My husband is a crier in movies; I am not. Occasionally something will tug out a tear or two, but it’s rare. And weeping? Unheard ... Read More
I bought a bunch of lilies at Sam’s the other day. They’re one of the cheapest thrills I know — $8.85 for ten stems is a price tag that I cannot ignore. Each time I am passing by the flower counter I stop, stand in contemplation and scrutinizing, making sure they’re strong and resilient where the heads attach to the stems. Then, upon deciding, I gather up the meant-to-be bundle of promising greenish buds. A lily (the right kind) can scent an entire room with a solitary blossom. It can stand on its own, no fluff of extra greenery necessary (although here they’re shown with fresh fern leaves), and when just a few of them begin to open in a vase together, their petals unfurl and their ruffled edges flirt with the onlooker like sweet little lasses in Sunday School dresses. When cared for properly, stems gently clipped and re-watered, they have been known to last (in my house at least) for upwards of two weeks. Tell me friends, what would keep us all from going straightaway to purchase that sort of long-lasting, heaven-scented luxury for eight dollars and some change? Tell me.
So I usually opt for the white Casablanca lilies. They are pure as I can imagine the beginning of this old world was. The white seems whiter than normal, and the scent is heady and nearly indescribable. Only God in his perfect design could dream up this scent. Come to think of it, there is nothing I can compare it to. That’s saying something. The more gaudy, magenta-speckled Stargazer lilies are a bit sweeter-smelling, although lovely in their own right. So when I chose this particular bunch, I looked for the absence of any color in the just-opening pods. Boy, I think I’m so smart. The surprise, here, came when the green and white petals began to gradually peel away from each other, turn themselves inside out, and reveal the dearest blush of pink and fresh centers of pale, lemony yellow.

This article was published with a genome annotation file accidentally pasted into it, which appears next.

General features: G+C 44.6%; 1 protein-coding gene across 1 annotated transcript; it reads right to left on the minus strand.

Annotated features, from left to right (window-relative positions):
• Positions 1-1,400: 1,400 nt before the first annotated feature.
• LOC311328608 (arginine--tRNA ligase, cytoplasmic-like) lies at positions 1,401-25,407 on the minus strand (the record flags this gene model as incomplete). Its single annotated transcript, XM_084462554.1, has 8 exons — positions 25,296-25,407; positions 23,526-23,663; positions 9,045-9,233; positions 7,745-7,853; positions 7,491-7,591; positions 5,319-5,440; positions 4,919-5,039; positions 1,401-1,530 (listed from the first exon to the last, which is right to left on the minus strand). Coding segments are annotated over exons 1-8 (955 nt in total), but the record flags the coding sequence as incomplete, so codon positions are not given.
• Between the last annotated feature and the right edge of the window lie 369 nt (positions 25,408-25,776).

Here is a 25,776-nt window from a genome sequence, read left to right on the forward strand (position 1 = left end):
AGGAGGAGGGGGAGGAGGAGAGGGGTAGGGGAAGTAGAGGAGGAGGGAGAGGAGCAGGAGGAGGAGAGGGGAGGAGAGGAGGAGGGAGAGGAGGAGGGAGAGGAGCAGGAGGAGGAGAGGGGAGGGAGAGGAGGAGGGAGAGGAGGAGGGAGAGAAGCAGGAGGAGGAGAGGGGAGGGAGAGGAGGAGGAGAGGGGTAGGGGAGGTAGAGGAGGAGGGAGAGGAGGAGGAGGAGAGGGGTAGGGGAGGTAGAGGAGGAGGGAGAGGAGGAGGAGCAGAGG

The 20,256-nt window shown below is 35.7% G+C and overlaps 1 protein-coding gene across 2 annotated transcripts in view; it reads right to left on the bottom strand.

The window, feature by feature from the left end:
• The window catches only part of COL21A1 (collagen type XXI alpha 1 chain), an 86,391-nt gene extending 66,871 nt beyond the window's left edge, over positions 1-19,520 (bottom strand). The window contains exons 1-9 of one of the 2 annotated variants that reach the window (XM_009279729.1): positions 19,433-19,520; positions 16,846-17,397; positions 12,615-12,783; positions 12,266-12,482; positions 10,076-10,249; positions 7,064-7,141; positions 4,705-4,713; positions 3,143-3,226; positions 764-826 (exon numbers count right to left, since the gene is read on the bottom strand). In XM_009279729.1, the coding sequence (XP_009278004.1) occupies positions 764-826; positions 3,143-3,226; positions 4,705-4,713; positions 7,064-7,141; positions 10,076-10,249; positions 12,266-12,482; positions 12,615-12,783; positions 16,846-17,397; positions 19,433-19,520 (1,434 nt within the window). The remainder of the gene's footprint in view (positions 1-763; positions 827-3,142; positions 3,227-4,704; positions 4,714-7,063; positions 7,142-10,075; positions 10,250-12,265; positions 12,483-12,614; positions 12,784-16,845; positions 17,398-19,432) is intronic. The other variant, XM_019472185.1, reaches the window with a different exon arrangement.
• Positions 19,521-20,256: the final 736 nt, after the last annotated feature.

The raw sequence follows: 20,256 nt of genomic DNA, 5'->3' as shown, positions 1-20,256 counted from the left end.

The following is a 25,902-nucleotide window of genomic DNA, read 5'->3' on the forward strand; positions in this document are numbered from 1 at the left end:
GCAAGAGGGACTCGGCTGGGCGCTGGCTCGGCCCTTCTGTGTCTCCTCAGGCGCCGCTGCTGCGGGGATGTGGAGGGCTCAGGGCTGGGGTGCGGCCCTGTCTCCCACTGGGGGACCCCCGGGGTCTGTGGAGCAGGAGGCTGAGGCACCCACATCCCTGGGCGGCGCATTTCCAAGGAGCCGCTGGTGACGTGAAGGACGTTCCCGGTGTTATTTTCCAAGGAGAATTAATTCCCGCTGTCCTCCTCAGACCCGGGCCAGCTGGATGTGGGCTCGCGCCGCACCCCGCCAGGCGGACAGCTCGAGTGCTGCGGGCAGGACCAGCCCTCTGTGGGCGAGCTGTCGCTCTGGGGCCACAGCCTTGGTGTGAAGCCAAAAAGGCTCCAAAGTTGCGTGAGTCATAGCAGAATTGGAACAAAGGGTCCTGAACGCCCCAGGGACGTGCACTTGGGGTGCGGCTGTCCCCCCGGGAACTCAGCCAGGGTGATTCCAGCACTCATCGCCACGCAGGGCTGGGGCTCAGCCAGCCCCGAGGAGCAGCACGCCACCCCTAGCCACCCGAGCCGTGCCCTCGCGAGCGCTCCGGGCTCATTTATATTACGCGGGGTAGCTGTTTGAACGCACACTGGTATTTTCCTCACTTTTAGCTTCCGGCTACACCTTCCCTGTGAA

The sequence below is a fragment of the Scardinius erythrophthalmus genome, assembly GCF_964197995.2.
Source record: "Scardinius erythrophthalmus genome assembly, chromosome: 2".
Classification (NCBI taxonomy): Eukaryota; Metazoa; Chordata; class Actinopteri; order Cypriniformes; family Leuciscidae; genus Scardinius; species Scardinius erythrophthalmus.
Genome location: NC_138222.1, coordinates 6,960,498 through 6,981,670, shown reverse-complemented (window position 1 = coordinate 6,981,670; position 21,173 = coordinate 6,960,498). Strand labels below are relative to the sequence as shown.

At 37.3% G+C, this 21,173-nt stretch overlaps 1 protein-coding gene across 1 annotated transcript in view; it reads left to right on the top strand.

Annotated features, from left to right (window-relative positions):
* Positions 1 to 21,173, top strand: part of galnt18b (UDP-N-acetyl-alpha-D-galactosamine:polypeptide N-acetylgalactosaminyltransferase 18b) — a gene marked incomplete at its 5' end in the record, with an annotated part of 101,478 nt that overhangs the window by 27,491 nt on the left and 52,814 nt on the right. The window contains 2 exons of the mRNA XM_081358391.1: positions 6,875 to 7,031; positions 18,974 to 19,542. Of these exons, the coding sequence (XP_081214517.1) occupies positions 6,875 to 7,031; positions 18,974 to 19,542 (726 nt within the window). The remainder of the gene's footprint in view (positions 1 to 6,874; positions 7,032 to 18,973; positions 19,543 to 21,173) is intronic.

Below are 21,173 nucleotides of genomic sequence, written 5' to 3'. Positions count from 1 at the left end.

I have been struck lately by such little sweet surprises. God, again in his perfect design, knows that he must speak to me in definite themes. So this is just one more gentle tug at my heart where he is calling me to notice the little stuff — needed kindnesses, good words, tomatoes from the vine still tasting of the sun, earnest touches, winks, generous friends, truly good and inspired music, the early morning’s warmth on my skin, real, deep, tear-inducing laughter. All of these things are vessels of love. It is carried so artfully to me. The stuff that I need but can’t see, it comes to me wearing the skin of sunset-colored lilies’ petals.